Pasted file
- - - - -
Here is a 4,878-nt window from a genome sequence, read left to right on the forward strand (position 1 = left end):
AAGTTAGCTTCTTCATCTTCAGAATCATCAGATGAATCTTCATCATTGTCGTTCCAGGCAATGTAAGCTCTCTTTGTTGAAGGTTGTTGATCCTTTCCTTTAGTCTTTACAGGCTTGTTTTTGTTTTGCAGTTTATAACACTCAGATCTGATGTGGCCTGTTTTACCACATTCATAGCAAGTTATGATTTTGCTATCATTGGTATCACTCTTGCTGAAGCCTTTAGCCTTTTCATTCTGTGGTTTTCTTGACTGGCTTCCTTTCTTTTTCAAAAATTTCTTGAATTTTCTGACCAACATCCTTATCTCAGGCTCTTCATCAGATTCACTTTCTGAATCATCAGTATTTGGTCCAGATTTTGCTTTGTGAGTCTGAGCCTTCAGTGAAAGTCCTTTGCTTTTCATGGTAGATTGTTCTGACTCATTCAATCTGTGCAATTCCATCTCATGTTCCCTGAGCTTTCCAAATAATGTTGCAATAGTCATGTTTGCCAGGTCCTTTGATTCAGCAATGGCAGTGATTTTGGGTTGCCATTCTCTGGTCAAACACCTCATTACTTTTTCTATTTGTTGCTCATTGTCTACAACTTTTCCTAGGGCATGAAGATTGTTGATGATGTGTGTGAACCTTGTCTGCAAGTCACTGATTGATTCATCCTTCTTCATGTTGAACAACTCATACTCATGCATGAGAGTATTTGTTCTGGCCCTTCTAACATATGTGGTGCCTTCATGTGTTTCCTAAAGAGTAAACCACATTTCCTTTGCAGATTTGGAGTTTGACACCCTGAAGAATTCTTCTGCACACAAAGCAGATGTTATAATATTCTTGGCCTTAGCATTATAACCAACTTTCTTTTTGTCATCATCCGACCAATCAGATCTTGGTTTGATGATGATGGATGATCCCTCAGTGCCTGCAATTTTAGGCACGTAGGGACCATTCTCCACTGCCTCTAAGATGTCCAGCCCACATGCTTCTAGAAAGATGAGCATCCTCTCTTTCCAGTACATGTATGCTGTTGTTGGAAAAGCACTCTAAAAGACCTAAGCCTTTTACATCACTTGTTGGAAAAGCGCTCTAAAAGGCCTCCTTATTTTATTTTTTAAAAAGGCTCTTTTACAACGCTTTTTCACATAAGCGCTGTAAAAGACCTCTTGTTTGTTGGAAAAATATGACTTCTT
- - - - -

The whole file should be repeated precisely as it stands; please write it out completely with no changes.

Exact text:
Here is a 4,878-nt window from a genome sequence, read left to right on the forward strand (position 1 = left end):
AAGTTAGCTTCTTCATCTTCAGAATCATCAGATGAATCTTCATCATTGTCGTTCCAGGCAATGTAAGCTCTCTTTGTTGAAGGTTGTTGATCCTTTCCTTTAGTCTTTACAGGCTTGTTTTTGTTTTGCAGTTTATAACACTCAGATCTGATGTGGCCTGTTTTACCACATTCATAGCAAGTTATGATTTTGCTATCATTGGTATCACTCTTGCTGAAGCCTTTAGCCTTTTCATTCTGTGGTTTTCTTGACTGGCTTCCTTTCTTTTTCAAAAATTTCTTGAATTTTCTGACCAACATCCTTATCTCAGGCTCTTCATCAGATTCACTTTCTGAATCATCAGTATTTGGTCCAGATTTTGCTTTGTGAGTCTGAGCCTTCAGTGAAAGTCCTTTGCTTTTCATGGTAGATTGTTCTGACTCATTCAATCTGTGCAATTCCATCTCATGTTCCCTGAGCTTTCCAAATAATGTTGCAATAGTCATGTTTGCCAGGTCCTTTGATTCAGCAATGGCAGTGATTTTGGGTTGCCATTCTCTGGTCAAACACCTCATTACTTTTTCTATTTGTTGCTCATTGTCTACAACTTTTCCTAGGGCATGAAGATTGTTGATGATGTGTGTGAACCTTGTCTGCAAGTCACTGATTGATTCATCCTTCTTCATGTTGAACAACTCATACTCATGCATGAGAGTATTTGTTCTGGCCCTTCTAACATATGTGGTGCCTTCATGTGTTTCCTAAAGAGTAAACCACATTTCCTTTGCAGATTTGGAGTTTGACACCCTGAAGAATTCTTCTGCACACAAAGCAGATGTTATAATATTCTTGGCCTTAGCATTATAACCAACTTTCTTTTTGTCATCATCCGACCAATCAGATCTTGGTTTGATGATGATGGATGATCCCTCAGTGCCTGCAATTTTAGGCACGTAGGGACCATTCTCCACTGCCTCTAAGATGTCCAGCCCACATGCTTCTAGAAAGATGAGCATCCTCTCTTTCCAGTACATGTATGCTGTTGTTGGAAAAGCACTCTAAAAGACCTAAGCCTTTTACATCACTTGTTGGAAAAGCGCTCTAAAAGGCCTCCTTATTTTATTTTTTAAAAAGGCTCTTTTACAACGCTTTTTCACATAAGCGCTGTAAAAGACCTCTTGTTTGTTGGAAAAATATGACTTCTT